Last Updated on March 16, 2020 by AIFS Abroad Customized Faculty-Led
1. People Stand Way Too Close Together in Line (Or Queue as the Brits Say)
When we stand in line in America it is considered polite to leave a bit of room between you and the person in front of you, and if you don’t do this you usually get a look in return. In London, people will literally be so close to you in line that they shove up against you- I am not a fan. Originally I thought this was me being sensitive but the more I’ve talked to other Americans, I’ve realized I’m not alone. The first time I got in line at the grocery store, the man behind me was pressed up against me and I thought I was about to get robbed. When I turned around he wasn’t even looking at me and when I moved forward he didn’t move closer. It was totally bizarre and the more I’ve looked around when I’m out I’ve realized you can spot the American tourists based on how they stand in line.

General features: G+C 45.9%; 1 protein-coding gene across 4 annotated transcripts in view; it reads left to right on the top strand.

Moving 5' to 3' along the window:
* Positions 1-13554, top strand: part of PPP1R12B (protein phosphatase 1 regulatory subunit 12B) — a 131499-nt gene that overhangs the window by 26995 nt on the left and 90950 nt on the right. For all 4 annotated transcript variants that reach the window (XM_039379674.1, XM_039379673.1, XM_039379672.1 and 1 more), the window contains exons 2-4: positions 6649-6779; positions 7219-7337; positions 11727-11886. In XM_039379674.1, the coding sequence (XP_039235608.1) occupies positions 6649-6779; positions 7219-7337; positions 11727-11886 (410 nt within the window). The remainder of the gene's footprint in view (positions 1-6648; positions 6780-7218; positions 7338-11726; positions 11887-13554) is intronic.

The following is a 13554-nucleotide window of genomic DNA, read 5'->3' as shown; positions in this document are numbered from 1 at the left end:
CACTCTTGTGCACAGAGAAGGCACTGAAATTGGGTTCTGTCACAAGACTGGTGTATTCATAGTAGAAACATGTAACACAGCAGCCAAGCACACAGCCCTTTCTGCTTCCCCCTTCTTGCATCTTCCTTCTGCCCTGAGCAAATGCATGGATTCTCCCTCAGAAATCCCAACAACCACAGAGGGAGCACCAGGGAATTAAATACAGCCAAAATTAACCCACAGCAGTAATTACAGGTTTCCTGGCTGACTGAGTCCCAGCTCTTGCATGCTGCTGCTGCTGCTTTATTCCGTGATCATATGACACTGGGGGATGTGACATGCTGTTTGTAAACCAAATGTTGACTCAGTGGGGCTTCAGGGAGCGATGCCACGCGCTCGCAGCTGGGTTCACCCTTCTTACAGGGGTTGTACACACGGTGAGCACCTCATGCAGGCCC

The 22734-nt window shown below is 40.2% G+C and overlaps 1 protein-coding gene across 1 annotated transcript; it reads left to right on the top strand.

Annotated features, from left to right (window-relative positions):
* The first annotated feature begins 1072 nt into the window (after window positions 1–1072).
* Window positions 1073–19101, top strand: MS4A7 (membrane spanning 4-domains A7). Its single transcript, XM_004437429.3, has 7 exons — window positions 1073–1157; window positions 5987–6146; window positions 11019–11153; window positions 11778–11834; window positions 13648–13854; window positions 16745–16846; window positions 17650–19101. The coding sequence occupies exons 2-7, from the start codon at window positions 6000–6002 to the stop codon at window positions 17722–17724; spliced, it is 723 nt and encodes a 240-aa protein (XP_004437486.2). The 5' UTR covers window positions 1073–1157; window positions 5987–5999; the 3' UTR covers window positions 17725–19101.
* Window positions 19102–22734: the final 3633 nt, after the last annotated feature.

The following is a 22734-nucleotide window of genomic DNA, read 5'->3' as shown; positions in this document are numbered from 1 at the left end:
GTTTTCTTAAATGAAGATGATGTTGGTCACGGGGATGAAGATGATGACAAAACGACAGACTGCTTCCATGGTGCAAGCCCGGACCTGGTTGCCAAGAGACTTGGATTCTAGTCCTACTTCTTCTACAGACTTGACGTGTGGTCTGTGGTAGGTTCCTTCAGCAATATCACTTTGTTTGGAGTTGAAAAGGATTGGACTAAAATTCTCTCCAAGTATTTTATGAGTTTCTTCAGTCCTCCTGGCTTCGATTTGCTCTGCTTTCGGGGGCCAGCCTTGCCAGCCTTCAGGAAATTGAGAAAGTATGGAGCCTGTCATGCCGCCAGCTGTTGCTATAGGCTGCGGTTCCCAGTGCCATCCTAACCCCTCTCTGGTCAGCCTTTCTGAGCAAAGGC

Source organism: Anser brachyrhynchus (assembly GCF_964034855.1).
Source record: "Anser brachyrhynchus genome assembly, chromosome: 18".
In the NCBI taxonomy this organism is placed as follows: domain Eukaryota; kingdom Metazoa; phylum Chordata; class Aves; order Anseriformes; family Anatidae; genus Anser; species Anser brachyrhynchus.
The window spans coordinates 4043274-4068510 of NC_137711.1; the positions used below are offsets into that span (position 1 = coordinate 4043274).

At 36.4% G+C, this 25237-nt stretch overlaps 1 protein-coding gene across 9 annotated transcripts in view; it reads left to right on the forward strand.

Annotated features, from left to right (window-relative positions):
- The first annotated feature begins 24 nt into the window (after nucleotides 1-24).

2. Young Londoners Dress Incredibly Well
Now, I’m a huge fan of British films and television shows so I had a pretty good idea of how young people in Britain dressed. However, nothing prepared me for the reality. On my first day on the Tube on my way to school (I never in a million years thought I would say that), I was minding my own business, wearing what I thought was a nice and respectable outfit. However, I turned and saw a guy who was about my age, wearing a full-blown suit and tie. I found it a tad unsettling if I’m being quite honest. I’m not sure if it was because it seemed like he totally had his life together while I felt like I didn’t but it did make me up my fashion game and spend five more minutes every day trying to make myself look more put together.